Routledge, Taylor & Francis Group
Labor, global supply chains, and the garment industry in South Asia: Bangladesh after Rana Plaza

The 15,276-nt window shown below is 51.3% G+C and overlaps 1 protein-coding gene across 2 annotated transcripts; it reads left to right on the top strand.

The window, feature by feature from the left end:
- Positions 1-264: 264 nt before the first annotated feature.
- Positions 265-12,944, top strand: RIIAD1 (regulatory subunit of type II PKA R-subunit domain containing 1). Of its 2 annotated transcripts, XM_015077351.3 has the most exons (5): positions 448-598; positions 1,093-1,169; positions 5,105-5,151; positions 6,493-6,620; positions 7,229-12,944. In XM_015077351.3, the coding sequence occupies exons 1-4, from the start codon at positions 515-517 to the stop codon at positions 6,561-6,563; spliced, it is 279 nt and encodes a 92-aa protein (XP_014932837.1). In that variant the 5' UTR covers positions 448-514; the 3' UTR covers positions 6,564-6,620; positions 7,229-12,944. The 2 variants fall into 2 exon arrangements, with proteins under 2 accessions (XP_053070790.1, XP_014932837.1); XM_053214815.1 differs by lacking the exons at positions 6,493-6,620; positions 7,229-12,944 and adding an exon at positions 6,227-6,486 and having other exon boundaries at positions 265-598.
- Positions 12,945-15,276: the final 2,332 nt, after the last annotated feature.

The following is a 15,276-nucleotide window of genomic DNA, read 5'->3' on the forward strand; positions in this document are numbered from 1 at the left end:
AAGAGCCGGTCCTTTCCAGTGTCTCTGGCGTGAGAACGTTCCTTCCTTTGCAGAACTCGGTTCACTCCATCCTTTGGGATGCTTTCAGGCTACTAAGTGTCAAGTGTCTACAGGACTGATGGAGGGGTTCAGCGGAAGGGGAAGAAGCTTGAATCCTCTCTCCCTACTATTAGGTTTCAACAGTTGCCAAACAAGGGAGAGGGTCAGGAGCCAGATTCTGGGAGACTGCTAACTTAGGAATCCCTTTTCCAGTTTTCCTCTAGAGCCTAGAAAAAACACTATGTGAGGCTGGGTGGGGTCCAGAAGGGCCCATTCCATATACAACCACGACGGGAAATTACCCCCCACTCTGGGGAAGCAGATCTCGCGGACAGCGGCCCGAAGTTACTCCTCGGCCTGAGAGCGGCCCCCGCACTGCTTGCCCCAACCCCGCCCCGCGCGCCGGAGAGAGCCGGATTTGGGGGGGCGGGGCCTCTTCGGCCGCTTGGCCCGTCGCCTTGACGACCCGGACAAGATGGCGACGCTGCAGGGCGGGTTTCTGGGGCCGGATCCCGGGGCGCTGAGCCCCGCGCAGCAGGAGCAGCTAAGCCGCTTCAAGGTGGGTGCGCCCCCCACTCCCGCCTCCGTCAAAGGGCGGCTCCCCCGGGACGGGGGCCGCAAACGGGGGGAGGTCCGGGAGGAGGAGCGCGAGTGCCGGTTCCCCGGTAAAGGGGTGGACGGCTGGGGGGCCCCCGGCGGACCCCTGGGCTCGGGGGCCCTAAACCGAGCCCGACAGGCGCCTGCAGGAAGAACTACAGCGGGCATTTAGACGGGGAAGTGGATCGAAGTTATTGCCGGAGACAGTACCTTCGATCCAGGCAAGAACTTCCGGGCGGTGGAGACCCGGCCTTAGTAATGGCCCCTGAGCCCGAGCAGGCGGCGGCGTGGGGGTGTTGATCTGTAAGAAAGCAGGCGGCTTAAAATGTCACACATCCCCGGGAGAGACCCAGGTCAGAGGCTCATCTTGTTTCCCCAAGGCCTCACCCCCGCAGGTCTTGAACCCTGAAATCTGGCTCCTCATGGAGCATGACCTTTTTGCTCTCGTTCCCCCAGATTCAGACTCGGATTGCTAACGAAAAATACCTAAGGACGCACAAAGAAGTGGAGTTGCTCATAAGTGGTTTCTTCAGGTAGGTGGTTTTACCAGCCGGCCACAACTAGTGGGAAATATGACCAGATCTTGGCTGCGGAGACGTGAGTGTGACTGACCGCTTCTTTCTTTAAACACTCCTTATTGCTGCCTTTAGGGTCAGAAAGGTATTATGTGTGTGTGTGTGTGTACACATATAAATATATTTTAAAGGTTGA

This book argues that larger flaws in the global supply chain must first be addressed to change the way business is conducted to prevent factory owners from taking deadly risks to meet clients' demands in the garment industry in Bangladesh. Using the 2013 Rana-Plaza disaster as a departure point, and to prevent such tragedies from occurring in the future, this book presents an interdisciplinary analysis to address the disaster which resulted in a radical change in the functioning of the garment industry. The chapters present innovative ways of thinking about solutions that go beyond third-party monitoring. They open up possibilities for a renewed engagement of international brands and buyers within the garment sector, a focus on direct worker empowerment using technology, the role of community-based movements, developing a model of change through enforceable contracts combined with workers movements and a more productive and influential role for both factory owners and the government. This book makes key interventions and rethinks the approaches that have been taken until now and proposes suggestions for the way forward. It engages with international brands, the private sector and civil society to strategize about the future of the industry and for those who depend on it for their livelihood. A much-needed review and evaluation of the many initiatives that have been set up in Bangladesh in the wake of Rana-Plaza, this book is a valuable addition to academics in the fields of Development Studies, Gender and Women's Studies, Human Rights, Poverty and Practice, Political Science, Economics, Sociology, Anthropology, and South Asian Studies.